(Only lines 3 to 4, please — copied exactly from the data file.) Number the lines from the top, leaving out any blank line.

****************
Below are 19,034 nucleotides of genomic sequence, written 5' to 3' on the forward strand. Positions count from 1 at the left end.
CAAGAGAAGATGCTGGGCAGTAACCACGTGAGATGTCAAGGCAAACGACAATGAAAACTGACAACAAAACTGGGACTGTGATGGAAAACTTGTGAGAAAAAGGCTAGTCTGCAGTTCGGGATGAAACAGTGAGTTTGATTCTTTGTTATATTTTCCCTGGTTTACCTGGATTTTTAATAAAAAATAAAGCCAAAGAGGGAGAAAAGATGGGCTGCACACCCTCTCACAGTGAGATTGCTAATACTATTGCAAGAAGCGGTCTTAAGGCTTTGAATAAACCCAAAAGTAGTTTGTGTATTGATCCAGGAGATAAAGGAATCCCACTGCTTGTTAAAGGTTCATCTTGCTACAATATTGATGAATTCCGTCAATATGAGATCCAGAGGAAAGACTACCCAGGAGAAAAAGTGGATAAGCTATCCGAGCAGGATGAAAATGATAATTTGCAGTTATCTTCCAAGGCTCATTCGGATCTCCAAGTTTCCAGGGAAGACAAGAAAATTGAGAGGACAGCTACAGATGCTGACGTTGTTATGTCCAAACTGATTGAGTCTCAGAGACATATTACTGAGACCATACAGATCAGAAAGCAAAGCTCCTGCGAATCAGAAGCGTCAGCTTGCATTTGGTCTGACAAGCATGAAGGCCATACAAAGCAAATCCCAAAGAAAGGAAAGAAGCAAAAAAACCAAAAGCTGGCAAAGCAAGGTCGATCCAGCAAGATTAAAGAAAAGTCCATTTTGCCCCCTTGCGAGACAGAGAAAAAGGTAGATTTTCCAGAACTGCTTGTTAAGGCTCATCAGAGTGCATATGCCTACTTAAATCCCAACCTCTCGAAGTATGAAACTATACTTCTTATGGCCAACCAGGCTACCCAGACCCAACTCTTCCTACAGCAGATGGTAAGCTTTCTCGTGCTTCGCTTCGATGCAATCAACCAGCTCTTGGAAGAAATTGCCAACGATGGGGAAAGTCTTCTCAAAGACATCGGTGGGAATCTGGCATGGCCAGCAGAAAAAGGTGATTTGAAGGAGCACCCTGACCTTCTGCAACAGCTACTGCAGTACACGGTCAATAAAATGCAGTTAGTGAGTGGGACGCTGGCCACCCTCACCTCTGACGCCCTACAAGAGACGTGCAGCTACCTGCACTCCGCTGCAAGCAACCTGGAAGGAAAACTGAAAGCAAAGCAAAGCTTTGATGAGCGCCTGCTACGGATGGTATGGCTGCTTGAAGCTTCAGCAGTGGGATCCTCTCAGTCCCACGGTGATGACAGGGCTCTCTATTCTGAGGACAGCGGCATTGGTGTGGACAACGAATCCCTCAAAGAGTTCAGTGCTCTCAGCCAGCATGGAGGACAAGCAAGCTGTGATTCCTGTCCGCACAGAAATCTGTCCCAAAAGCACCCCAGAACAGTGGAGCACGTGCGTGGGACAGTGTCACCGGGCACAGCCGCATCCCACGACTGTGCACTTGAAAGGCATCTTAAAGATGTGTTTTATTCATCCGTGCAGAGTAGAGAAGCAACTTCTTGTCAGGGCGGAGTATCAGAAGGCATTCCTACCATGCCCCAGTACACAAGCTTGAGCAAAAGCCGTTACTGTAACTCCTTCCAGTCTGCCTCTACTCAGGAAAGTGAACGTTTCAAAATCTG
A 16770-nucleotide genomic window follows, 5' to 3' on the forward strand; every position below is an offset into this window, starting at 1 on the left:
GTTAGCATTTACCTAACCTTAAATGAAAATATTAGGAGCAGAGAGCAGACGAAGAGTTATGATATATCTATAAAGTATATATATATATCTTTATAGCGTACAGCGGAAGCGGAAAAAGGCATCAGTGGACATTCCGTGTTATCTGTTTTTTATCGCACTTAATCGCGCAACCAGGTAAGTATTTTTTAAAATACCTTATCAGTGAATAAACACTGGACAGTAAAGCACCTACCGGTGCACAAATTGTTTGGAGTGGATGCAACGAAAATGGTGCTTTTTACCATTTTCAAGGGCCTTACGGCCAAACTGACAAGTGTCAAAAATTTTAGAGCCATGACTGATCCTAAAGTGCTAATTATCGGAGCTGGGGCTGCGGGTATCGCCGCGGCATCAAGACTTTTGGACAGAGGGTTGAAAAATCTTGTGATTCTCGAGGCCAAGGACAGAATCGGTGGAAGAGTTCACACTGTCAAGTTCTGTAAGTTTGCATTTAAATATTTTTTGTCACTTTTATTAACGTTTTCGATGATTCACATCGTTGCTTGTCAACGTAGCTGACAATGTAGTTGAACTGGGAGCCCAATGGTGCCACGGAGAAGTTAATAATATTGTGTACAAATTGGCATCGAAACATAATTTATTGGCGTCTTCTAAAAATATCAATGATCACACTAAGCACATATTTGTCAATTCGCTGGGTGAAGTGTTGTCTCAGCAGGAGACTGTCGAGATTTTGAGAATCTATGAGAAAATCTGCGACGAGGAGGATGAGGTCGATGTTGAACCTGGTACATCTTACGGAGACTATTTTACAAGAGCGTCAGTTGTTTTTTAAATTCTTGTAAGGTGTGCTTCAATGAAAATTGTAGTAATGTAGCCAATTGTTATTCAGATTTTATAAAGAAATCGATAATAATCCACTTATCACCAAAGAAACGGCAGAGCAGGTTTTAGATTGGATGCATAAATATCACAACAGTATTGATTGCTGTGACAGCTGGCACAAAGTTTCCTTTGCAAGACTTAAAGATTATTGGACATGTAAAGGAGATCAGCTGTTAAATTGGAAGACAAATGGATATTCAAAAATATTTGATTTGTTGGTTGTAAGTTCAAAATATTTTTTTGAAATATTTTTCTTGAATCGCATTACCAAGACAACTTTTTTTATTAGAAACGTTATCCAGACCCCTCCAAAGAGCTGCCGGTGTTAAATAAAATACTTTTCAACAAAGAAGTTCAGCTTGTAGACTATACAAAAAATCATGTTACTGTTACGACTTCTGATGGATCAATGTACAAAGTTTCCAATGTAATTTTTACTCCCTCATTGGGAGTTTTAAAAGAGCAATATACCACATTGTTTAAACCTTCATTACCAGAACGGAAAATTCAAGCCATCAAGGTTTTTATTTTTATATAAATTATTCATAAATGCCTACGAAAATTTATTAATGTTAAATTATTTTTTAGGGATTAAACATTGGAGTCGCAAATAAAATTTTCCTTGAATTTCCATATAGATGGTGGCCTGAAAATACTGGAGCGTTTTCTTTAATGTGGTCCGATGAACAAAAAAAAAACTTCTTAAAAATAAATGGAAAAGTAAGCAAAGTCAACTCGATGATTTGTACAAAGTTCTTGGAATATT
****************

A 16770-nucleotide genomic window follows, 5' to 3' on the forward strand; every position below is an offset into this window, starting at 1 on the left:
GTTAGCATTTACCTAACCTTAAATGAAAATATTAGGAGCAGAGAGCAGACGAAGAGTTATGATATATCTATAAAGTATATATATATATCTTTATAGCGTACAGCGGAAGCGGAAAAAGGCATCAGTGGACATTCCGTGTTATCTGTTTTTTATCGCACTTAATCGCGCAACCAGGTAAGTATTTTTTAAAATACCTTATCAGTGAATAAACACTGGACAGTAAAGCACCTACCGGTGCACAAATTGTTTGGAGTGGATGCAACGAAAATGGTGCTTTTTACCATTTTCAAGGGCCTTACGGCCAAACTGACAAGTGTCAAAAATTTTAGAGCCATGACTGATCCTAAAGTGCTAATTATCGGAGCTGGGGCTGCGGGTATCGCCGCGGCATCAAGACTTTTGGACAGAGGGTTGAAAAATCTTGTGATTCTCGAGGCCAAGGACAGAATCGGTGGAAGAGTTCACACTGTCAAGTTCTGTAAGTTTGCATTTAAATATTTTTTGTCACTTTTATTAACGTTTTCGATGATTCACATCGTTGCTTGTCAACGTAGCTGACAATGTAGTTGAACTGGGAGCCCAATGGTGCCACGGAGAAGTTAATAATATTGTGTACAAATTGGCATCGAAACATAATTTATTGGCGTCTTCTAAAAATATCAATGATCACACTAAGCACATATTTGTCAATTCGCTGGGTGAAGTGTTGTCTCAGCAGGAGACTGTCGAGATTTTGAGAATCTATGAGAAAATCTGCGACGAGGAGGATGAGGTCGATGTTGAACCTGGTACATCTTACGGAGACTATTTTACAAGAGCGTCAGTTGTTTTTTAAATTCTTGTAAGGTGTGCTTCAATGAAAATTGTAGTAATGTAGCCAATTGTTATTCAGATTTTATAAAGAAATCGATAATAATCCACTTATCACCAAAGAAACGGCAGAGCAGGTTTTAGATTGGATGCATAAATATCACAACAGTATTGATTGCTGTGACAGCTGGCACAAAGTTTCCTTTGCAAGACTTAAAGATTATTGGACATGTAAAGGAGATCAGCTGTTAAATTGGAAGACAAATGGATATTCAAAAATATTTGATTTGTTGGTTGTAAGTTCAAAATATTTTTTTGAAATATTTTTCTTGAATCGCATTACCAAGACAACTTTTTTTATTAGAAACGTTATCCAGACCCCTCCAAAGAGCTGCCGGTGTTAAATAAAATACTTTTCAACAAAGAAGTTCAGCTTGTAGACTATACAAAAAATCATGTTACTGTTACGACTTCTGATGGATCAATGTACAAAGTTTCCAATGTAATTTTTACTCCCTCATTGGGAGTTTTAAAAGAGCAATATACCACATTGTTTAAACCTTCATTACCAGAACGGAAAATTCAAGCCATCAAGGTTTTTATTTTTATATAAATTATTCATAAATGCCTACGAAAATTTATTAATGTTAAATTATTTTTTAGGGATTAAACATTGGAGTCGCAAATAAAATTTTCCTTGAATTTCCATATAGATGGTGGCCTGAAAATACTGGAGCGTTTTCTTTAATGTGGTCCGATGAACAAAAAAAAAACTTCTTAAAAATAAATGGAAAAGTAAGCAAAGTCAACTCGATGATTTGTACAAAGTTCTTGGAATATT